Hurricane Harvey has dumped enough rain on Houston and parts of southeast Texas that the National Weather Service has had to change the way it draws maps—the agency’s color-coded scale didn’t go high enough.
— NWS (@NWS) August 28, 2017
The storm is already among of the most expensive disasters in American history. And if past recovery efforts in Houston are any indication, the end of the storm will mark the beginning of a costly, time-consuming political fight over what a rebuilding effort will look like and who it will help. Just consider the saga of the blue tarps—a relic of Hurricane Ike, one of the last major storms to hit Houston.
Ike, which swept across southeast Texas in 2008, caused $29 billion of devastation in the Houston area, and its high winds and rain damaged 150,000 homes. In the aftermath, the city distributed thousands of blue tarps to homeowners with damaged roofs. They were intended to be a temporary fix before the owners secured funds for the proper repairs. But years passed and the roofs still weren’t fixed, in part because almost all of the initial $87.2 million pot of federal Ike recovery funding had been spent elsewhere. (This kind of delay had happened before—when Ike hit Houston, some homes still had blue tarps from Hurricane Rita in 2005.) Concerned that low-income residents weren’t getting their share of the pie, the Texas Organizing Project, which was launched in 2009 by alumni of ACORN, decided to get involved. As the Houston Chronicle explained:
The fight over the Ike money came down to who would benefit: low-income homeowners or those who owned apartment complexes that, as TOP saw it, may or may not have been damaged by the hurricane and may or may not have actually housed low-income people.
The first round of $87.2 million in Ike reconstruction funds had flowed into Houston after the storm and went out fast, mostly to apartment owners, a testament to their political muscle and agile lobbyists, even though there was little correlation between who got recovery funds and how many low-income tenants they served, [founder Ginny Goldman] says.
The second round of $151 million, Goldman and company decided, was going to be different. They wanted the lion’s share to go to low-income single family homeowners with the blue tarps on their roofs. It was a bold stance, to be sure. The only real question, in Houston, with its powerful establishment and lack of organized neighborhood activism: Was it realistic?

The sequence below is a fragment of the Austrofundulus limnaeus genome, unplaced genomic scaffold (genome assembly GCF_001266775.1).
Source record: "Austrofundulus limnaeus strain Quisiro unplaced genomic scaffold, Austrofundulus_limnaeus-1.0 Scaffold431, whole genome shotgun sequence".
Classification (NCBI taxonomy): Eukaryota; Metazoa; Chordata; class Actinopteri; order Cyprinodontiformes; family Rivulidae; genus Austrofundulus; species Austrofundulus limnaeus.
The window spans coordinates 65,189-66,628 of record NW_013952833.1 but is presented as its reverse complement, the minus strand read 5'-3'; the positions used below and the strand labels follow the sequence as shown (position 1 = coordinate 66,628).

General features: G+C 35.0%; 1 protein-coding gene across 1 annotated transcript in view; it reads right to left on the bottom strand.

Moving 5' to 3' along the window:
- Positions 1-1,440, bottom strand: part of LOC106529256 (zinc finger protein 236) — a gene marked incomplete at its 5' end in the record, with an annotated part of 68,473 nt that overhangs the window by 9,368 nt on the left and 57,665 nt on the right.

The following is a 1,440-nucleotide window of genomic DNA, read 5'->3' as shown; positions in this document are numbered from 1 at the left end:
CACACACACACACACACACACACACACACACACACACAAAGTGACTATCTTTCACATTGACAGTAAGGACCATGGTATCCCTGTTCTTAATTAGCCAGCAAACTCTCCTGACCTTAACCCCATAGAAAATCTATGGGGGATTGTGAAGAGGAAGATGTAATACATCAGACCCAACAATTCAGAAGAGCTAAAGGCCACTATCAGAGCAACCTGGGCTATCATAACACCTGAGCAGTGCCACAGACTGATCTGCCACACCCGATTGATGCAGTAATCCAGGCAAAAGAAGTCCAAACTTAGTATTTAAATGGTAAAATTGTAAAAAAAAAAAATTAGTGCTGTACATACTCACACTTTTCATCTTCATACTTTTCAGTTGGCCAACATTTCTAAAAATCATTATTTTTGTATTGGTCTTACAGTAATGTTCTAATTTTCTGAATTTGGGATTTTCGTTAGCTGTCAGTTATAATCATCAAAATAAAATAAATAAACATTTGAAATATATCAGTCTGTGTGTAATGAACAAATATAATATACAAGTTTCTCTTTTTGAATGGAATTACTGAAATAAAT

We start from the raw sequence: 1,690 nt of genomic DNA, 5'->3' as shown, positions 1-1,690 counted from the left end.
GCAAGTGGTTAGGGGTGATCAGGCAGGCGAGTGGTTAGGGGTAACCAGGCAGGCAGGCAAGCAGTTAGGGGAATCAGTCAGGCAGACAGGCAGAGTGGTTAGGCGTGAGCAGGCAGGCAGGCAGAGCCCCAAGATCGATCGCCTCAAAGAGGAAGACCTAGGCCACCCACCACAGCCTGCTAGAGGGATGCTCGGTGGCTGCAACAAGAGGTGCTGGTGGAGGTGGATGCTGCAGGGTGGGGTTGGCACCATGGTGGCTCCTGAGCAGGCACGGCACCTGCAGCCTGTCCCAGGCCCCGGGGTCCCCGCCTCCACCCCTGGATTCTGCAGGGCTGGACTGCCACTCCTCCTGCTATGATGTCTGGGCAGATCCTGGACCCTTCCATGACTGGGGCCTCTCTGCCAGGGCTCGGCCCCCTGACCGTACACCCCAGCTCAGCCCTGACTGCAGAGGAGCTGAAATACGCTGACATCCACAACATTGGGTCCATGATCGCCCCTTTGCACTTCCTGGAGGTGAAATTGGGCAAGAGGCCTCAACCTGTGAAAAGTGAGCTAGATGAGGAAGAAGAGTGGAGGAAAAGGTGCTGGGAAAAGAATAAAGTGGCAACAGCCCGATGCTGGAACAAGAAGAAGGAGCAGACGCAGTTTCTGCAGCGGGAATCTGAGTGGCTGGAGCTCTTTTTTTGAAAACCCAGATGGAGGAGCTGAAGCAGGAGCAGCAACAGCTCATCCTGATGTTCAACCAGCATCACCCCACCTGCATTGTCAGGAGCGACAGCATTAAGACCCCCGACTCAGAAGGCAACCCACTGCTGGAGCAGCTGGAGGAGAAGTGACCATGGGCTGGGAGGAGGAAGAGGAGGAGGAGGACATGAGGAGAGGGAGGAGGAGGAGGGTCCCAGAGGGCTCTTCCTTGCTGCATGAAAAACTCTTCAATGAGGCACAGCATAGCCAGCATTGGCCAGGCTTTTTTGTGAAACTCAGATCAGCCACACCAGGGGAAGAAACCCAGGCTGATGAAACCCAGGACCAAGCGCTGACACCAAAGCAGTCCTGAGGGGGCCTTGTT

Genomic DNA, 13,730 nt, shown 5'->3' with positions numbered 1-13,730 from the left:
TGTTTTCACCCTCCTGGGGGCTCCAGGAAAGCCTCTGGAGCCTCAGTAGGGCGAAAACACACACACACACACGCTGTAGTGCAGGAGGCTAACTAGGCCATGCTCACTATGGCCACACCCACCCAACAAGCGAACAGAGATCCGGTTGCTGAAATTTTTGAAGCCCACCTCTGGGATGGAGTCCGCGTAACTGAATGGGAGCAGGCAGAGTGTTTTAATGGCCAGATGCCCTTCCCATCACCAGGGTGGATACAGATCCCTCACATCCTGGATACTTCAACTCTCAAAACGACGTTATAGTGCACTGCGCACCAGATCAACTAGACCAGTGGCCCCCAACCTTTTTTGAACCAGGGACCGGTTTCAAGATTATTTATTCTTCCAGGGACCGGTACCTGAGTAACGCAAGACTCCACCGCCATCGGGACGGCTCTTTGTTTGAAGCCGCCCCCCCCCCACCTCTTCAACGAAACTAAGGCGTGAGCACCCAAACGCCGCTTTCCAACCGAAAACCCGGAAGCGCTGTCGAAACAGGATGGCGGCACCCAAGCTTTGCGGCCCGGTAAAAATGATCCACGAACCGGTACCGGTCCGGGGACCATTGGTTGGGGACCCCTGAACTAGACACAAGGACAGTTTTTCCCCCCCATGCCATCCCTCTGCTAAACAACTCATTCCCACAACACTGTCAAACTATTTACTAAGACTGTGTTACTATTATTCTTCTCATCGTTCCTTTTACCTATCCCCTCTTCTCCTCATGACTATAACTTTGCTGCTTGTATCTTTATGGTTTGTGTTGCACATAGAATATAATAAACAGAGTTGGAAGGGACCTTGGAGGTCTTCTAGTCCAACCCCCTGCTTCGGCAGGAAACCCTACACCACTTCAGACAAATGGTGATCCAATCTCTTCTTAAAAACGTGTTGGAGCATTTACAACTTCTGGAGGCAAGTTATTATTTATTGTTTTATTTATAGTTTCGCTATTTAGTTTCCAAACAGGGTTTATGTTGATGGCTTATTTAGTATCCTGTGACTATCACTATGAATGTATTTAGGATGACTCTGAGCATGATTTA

It was almost impossible for single-family homeowners to access federal funds after Ike; as of July 2011, just 60 applications for home-repair funding had been approved out of 2,400 applications.
TOP turned the homeowners with blue tarps into a political force. Its organizers went door-to-door in the community. They met with the mayor, Annise Parker. They arranged a bus tour for her housing director to see the unaddressed damage. And they took advantage of Parker’s forthcoming re-election campaign to apply pressure. Finally, in December 2011—more than three years after Ike—they got their money.
But that still didn’t solve the problem entirely. Hundreds of Houstonians still lived under blue tarps, for a variety of reasons. In some cases the damage exceeded the cutoff threshold, meaning the government thought the house couldn’t be saved. Democrat Sylvester Turner campaigned on getting rid of the blue tarps ahead of his 2015 election as mayor, and in the fall of 2016, he began sending inspectors out to neighborhoods to more proactively help residents apply for funds. As of last December, eight years after the storm, 550 Houston homes still had blue tarps for roofs.
Recoveries take time, particularly in places as big as Houston. But as Congress braces for a fight over storm-relief funding, the blue-tarps are a striking reminder of how easy it is for people to be left behind once the eye of the storm, and the spotlight, move elsewhere. The funding for a smooth recovery may be there, but that’s no assurance it will end up in the hands of those who need it most.